So today I contacted the Text911 service and the Sault Ste. Marie VPR. I haven’t heard back from the VPR yet but the Text911 service has taken my concerns very seriously and escalated them to the President of Fido, my service provider. Fido has been in touch to confirm the information and is investigating further.

I look forward to getting answers from all concerned.

In the meantime, though it made me realise how much I am currently relying on technology.


My home is set up with light alerts on the telephone, doorbell, alarm clock, smoke alarms and in response to any persistent sound near the monitors in my bedroom or living room. My hairdryer or the vacuum cleaner will set them off, which can be quite entertaining! I also have a pager I can carry that vibrates so if I’m going to be somewhere in the house, or out in the garden, where I can’t see the lights I can be paged instead.

The only problem with this is that despite signs on my doors stating that I’m deaf and use a service dog, people think that my doorbell isn’t working because they can’t hear it ring. This is the secret people, it doesn’t ring! Why would it ring in a house set up for a deaf person?

So on the few occasions that people come to my home, that I’m not expecting and already looking out for they often start to leave before I get a chance to actually open the door.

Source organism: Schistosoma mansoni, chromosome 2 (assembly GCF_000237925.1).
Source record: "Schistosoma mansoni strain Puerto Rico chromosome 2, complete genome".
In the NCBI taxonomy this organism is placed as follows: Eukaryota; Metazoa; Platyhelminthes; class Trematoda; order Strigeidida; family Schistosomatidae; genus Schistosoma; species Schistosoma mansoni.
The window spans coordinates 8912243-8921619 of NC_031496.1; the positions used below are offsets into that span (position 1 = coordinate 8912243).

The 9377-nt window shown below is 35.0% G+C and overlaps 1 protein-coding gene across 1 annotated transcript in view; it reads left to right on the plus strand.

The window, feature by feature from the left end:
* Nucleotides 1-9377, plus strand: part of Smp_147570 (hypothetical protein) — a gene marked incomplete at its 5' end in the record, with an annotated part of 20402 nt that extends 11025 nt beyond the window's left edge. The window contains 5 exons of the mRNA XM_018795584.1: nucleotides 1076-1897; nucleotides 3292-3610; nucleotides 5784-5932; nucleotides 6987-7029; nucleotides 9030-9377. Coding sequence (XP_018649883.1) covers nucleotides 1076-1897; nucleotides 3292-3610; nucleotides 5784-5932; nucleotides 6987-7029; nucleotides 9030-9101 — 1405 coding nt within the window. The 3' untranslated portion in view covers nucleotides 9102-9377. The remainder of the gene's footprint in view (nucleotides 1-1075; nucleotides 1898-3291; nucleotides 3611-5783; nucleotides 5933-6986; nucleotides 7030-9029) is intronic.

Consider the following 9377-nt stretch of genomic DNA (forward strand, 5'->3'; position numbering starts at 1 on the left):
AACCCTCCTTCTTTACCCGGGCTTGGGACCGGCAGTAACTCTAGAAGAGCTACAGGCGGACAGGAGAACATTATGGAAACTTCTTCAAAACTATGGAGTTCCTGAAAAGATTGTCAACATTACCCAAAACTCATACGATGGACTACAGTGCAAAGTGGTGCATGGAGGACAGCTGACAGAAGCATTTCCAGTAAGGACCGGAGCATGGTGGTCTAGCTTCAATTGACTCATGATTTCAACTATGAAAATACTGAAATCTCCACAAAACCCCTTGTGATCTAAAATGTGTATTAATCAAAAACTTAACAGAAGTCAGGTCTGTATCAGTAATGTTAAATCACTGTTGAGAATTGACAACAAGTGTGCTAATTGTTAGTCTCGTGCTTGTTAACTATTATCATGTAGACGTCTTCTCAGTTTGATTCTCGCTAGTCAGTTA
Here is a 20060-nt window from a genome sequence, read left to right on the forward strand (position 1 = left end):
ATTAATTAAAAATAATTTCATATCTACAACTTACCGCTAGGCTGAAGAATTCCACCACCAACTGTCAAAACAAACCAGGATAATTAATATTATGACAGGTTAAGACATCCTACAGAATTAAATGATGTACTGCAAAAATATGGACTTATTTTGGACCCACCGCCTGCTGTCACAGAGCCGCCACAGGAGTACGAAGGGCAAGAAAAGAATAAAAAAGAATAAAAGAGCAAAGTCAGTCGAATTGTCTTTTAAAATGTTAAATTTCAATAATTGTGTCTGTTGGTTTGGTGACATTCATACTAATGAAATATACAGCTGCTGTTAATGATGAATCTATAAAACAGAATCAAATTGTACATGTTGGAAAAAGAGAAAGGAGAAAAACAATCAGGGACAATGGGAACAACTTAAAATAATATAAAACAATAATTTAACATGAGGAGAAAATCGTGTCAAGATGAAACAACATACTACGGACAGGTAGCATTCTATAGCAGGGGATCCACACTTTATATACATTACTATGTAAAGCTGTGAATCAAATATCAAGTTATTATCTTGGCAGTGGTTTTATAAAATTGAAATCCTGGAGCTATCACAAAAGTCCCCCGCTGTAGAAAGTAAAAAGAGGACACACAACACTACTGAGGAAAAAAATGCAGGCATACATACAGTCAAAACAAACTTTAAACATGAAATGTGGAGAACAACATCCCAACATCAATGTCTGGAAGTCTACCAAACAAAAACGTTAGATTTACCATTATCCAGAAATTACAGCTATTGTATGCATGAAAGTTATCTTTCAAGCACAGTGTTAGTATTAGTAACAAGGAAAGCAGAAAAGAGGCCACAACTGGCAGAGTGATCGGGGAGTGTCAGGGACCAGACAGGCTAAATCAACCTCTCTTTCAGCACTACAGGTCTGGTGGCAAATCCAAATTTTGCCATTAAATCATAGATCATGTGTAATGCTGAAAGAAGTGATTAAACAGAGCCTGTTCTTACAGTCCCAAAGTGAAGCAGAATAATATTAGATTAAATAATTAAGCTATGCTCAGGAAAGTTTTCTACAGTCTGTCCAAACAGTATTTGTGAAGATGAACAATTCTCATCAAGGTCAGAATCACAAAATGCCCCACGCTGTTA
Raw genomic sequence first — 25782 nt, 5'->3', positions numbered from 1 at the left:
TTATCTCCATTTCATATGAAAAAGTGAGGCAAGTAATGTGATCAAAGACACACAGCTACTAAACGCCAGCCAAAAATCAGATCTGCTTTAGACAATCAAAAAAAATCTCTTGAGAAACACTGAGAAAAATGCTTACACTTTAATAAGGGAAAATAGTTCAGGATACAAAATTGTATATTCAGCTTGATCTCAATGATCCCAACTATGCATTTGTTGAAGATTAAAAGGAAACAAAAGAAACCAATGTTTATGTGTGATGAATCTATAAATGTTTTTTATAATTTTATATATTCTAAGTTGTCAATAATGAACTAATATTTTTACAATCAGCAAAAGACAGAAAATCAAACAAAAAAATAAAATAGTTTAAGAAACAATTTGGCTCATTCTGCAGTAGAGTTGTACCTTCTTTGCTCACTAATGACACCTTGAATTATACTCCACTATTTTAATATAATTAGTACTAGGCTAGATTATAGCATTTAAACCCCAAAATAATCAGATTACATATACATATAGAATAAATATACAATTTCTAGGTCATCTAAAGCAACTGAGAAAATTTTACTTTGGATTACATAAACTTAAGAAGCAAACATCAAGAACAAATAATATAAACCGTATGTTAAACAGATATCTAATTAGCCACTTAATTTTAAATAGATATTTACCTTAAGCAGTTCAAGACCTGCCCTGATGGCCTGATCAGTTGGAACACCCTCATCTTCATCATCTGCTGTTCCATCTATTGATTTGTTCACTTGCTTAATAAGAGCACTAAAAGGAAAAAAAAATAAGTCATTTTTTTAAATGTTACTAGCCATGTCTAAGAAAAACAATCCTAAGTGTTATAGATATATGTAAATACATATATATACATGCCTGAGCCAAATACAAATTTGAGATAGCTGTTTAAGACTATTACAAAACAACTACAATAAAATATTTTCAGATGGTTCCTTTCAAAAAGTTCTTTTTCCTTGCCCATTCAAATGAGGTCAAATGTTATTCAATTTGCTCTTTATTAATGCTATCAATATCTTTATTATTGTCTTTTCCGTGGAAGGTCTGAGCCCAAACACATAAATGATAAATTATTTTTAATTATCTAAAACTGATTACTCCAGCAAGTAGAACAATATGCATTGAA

This aside, I rely on this technology to keep me safe. I augment it with my service dog who is likely more reliable, but he is a living being and not perfect.

Those companies that insist on telephone use aside (I’ve written about that a number of times now in previous Blogs) I’ve been able to manage much of my life from within the safety of my own home. Secure messaging, online facilities and text messaging have all been enabling technologies for me. Additionally, a number of administrative staff have gone out of their way to help me using their personal cell phones to text me about medical appointments rather that calling. Others have realised that they don’t have alternatives to voice calls and are now establishing alternate (non-voice) contact methods for people like me. In the meantime, I am looking into services such as email-to-fax as most organisations do still use fax machines!